These projections are undoubtedly too high. Solar will not be the world’s only power source in 2030. Solar cell efficiencies will undoubtedly improve significantly in the next 15 years. So let’s (generously) reduce the 150 billion estimate by two-thirds, to 50 billion modules requiring fabrication, installation, management, and eventually decommissioning, collection, and recycling by 2060, less than 50 years from now. To put these numbers in perspective, the total weight of the solar PV modules for which we can reasonably expect deployment would exceed by a factor of 20 the 40 million tons of electronics waste generated globally in 2014 (most of which was not recycled). And these numbers only focus on PV installations through 2030.

So clearly we need to be mindful of the electronic waste risks associated with solar power, and we need to fold this awareness into our assessment of any high-profile project that accues significant public relations and financial benefits to the companies involved. Apple and First Solar both stand to gain enormously from the California Flats project. But what’s in the deal for the public if these companies do not assume, up front, the known costs of collecting and recycling the 5 million PV modules on the project site?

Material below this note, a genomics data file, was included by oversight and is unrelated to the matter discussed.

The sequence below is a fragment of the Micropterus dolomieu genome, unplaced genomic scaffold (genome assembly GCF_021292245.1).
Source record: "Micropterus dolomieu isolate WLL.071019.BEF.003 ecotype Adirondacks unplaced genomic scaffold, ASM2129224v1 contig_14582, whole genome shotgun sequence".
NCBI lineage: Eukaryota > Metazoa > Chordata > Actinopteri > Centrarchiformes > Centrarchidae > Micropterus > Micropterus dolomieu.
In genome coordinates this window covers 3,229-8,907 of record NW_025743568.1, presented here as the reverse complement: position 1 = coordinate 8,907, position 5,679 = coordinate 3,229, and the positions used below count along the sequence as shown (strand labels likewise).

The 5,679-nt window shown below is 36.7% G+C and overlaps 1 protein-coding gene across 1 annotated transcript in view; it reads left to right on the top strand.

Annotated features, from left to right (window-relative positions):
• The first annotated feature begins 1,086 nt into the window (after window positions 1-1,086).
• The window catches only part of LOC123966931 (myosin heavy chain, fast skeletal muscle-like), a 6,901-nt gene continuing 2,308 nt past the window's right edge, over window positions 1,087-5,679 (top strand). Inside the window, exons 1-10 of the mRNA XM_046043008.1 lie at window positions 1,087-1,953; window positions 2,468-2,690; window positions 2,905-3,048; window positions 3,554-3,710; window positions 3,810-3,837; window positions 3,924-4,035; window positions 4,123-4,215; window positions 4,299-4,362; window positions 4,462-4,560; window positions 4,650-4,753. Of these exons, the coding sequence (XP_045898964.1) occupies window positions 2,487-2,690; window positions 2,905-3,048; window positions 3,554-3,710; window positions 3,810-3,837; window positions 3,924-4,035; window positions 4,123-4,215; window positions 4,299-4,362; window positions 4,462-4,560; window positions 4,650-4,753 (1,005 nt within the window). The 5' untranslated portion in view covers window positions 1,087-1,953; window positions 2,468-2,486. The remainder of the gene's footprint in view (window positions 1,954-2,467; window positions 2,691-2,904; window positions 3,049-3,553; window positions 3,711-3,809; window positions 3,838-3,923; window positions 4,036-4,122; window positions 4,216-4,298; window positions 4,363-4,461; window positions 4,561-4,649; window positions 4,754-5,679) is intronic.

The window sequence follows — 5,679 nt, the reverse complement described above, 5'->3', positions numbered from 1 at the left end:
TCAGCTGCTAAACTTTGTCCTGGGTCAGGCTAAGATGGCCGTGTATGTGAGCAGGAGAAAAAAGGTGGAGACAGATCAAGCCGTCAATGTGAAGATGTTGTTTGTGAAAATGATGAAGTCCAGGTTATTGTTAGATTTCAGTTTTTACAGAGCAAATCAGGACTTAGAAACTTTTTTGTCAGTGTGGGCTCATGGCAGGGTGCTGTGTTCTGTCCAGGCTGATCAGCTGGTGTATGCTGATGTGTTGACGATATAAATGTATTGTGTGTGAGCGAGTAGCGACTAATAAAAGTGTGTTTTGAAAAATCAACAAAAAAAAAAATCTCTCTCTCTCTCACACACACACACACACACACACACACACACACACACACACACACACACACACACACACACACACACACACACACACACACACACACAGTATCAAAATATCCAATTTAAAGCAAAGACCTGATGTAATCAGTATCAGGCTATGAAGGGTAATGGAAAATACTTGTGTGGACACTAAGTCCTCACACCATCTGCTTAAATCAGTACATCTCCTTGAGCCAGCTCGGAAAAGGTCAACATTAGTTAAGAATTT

The track record for power plant decommissioning and toxic waste disposal, in the United States and elsewhere, indicates we should place no confidence in the assurances, verbal or written, of the companies that initiate, finance, construct, and profit from these projects. In general, these companies receive most of the benefits, but are able to shift the costs, in the form of litigation and clean-up expenses, to the public. For these reasons, the European Union imposed mandatory producer recycling rules for solar modules in 2012 (one of the reasons First Solar pretty much exited the European market and abandoned its own prefunding commitments in 2012), and most recently the Japanese government has announced the decision to draft new rules covering disposal and recycling of decommissioned solar and wind power facilities. In the case of Japan, the government has grown frustrated with problems of illegal dumping as equipment ages and breaks, and unsuccessful operators (of which there have been many) exit the industry under financial duress.